The secrets of Volkswagen’s success

What lies behind Volkswagen‘s recent rise in profit and profitability? Simply put, it’s selling more cars than ever before: a record 7.2 million unit sales in 2010 and heading for over eight million this year. But of course there is more to it than that. If volume alone were sufficient, General Motors would have avoided …

What lies behind Volkswagen‘s recent rise in profit and profitability? Simply put, it’s selling more cars than ever before: a record 7.2 million unit sales in 2010 and heading for over eight million this year.

But of course there is more to it than that. If volume alone were sufficient, General Motors would have avoided Chapter 11, and Toyota would not have earned less than Honda for the past three years.

Four key elements underpin Volkswagen’s performance, the first of which, after many years of trying, is its growing success in extracting scale economies from its extensive brand portfolio. The efficiency benefits of higher production volumes are being combined with cost reductions as VW increases component commonality through the application of what it terms “modular toolkits”.

Four key elements underpin Volkswagen’s performance, the first of which, after many years of trying, is its growing success in extracting scale economies from its extensive brand portfolio.

Secondly, there’s the growth of Audi, which now stands full comparison with BMW and Mercedes-Benz as a major player in the world’s premium sector. Audi is the dominant division in VW, having for many years made the biggest contribution to Group profit. In the first nine months of 2011, its operating profit of €3.96bn was 74% higher than a year earlier, and its margin of 12.2% was 3.5pts ahead of the already respectable year-ago figure of 8.7%.

Success in China is the third key factor. The rapid increase in Chinese demand is a rising tide that has lifted most boats in recent years, but VW has derived particular benefit through its strong presence in both the mass market and the premium sector, where Audi is the best-selling brand. In 2010, the Group’s sales of 1.9 million units in China represented 26.7% of its worldwide sales and this rose to 27.4% in the first nine months of 2011. Note that VW’s two Chinese joint ventures, Shanghai-Volkswagen Automotive and FAW-Volkswagen Automotive, are not consolidated subsidiaries but VW reports their vehicle sales in its consolidated totals.

Finally, there’s the acquisition of Scania. This writer views VW’s diversification into the truck sector as a mistake. It doesn’t bring any particular competence that will enhance Scania’s performance or value. (Ditto for MAN, in which VW’s stake recently exceeded 50%). However, in simple profit terms, including Scania in VW’s scope of consolidation has undoubtedly boosted margins. Over the first nine months of 2011, the Group’s 7.7% operating margin would have been about 0.5pts lower in the absence of Scania.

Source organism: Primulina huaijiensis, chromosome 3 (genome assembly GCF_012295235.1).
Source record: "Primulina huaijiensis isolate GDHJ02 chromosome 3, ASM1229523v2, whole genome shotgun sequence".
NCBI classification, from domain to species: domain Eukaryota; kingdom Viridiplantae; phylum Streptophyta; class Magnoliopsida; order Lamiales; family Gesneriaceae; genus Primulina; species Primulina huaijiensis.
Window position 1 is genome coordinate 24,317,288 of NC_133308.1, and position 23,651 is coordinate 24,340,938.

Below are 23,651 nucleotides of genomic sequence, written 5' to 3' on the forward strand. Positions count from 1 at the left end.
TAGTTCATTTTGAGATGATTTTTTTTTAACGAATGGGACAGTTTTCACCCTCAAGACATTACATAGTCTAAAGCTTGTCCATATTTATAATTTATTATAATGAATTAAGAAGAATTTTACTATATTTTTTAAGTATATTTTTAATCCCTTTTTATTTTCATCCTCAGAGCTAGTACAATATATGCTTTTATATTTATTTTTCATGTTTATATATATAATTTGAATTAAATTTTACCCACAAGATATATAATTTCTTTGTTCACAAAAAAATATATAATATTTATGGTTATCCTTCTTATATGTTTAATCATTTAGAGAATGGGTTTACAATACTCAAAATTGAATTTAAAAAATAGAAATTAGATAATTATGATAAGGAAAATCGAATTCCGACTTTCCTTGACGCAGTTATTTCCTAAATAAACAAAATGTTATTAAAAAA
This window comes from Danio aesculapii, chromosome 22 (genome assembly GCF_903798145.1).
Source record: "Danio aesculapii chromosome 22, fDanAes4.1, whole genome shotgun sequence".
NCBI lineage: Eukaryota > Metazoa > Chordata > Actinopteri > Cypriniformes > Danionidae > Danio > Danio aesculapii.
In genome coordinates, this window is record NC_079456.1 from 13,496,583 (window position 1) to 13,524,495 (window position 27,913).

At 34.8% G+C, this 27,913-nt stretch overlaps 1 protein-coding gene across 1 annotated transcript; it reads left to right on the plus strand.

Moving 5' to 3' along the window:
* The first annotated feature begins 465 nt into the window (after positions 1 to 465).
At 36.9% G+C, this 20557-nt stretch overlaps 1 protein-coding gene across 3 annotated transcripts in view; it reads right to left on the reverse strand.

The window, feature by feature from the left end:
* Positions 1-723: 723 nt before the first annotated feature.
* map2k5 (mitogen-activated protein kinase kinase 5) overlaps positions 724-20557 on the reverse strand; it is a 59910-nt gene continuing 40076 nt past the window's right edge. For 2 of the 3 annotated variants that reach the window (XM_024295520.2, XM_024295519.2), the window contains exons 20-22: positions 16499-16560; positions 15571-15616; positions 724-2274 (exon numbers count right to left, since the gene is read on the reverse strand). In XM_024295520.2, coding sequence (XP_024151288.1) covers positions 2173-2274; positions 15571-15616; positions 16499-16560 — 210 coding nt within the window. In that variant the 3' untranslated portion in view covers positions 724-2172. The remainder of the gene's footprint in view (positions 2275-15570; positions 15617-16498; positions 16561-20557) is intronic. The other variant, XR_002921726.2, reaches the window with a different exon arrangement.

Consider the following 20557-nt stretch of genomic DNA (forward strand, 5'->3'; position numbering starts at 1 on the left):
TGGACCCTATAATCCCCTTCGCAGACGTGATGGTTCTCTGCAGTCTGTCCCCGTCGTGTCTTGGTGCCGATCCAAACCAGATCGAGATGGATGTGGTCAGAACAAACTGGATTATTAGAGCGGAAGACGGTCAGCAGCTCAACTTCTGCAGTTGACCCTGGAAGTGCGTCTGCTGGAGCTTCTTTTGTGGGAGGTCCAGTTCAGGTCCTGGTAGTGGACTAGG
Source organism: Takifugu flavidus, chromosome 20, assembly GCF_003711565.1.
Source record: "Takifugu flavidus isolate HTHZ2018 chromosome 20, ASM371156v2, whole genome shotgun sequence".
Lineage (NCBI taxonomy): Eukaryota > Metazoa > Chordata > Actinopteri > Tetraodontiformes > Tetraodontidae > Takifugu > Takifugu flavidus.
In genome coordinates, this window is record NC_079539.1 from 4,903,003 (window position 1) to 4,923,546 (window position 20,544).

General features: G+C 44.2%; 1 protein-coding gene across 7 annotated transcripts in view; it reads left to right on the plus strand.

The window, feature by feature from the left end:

There is still room for improvement in key areas, the most notable of which is the still relatively weak profitability of the core VW passenger car division. Although it achieved a much-improved margin of 4.6% in the first nine months of 2011, this is still short of VW’s own target of 5%, and was achieved in favourable conditions with strong demand in domestic and overseas markets.

There is still room for improvement in key areas, the most notable of which is the still relatively weak profitability of the core VW passenger car division.

SEAT also continues to drag down VW’s performance. While the current downturn in Spain explains SEAT’s losses in 2011, the division also lost money during the boom times, reporting operating losses in five of the past six years.

Finally, VW could do more with its finance business. Although profitable, the division earned less in 2010 than, for example, BMW’s or Toyota’s finance divisions. For these and several other OEMs, a sizeable finance operation provides a stable earnings stream which helps to offset the inevitable cyclical downturns in the core vehicle manufacturing business.

The opinions expressed here are those of the author and do not necessarily reflect the positions of Automotive World Ltd.

A former OEM financial analyst, Jonathan Storey now works in the consultancy sector providing research, analysis and forecasting services for vehicle manufacturers, suppliers and regulatory authorities. He is the author of AutomotiveWorld.com‘s reports: “The World’s Car Manufacturers – a financial and operating review” and “The World’s Truck Manufacturers – a financial and operating review“. He is also co-author of “Electric Vehicles – prospects for battery, fuel cell and hybrid powered vehicles”.

The AutomotiveWorld.com Expert Opinion column is open to automotive industry decision makers and influencers. If you would like to contribute an Expert Opinion piece, please contact editorial@automotiveworld.com

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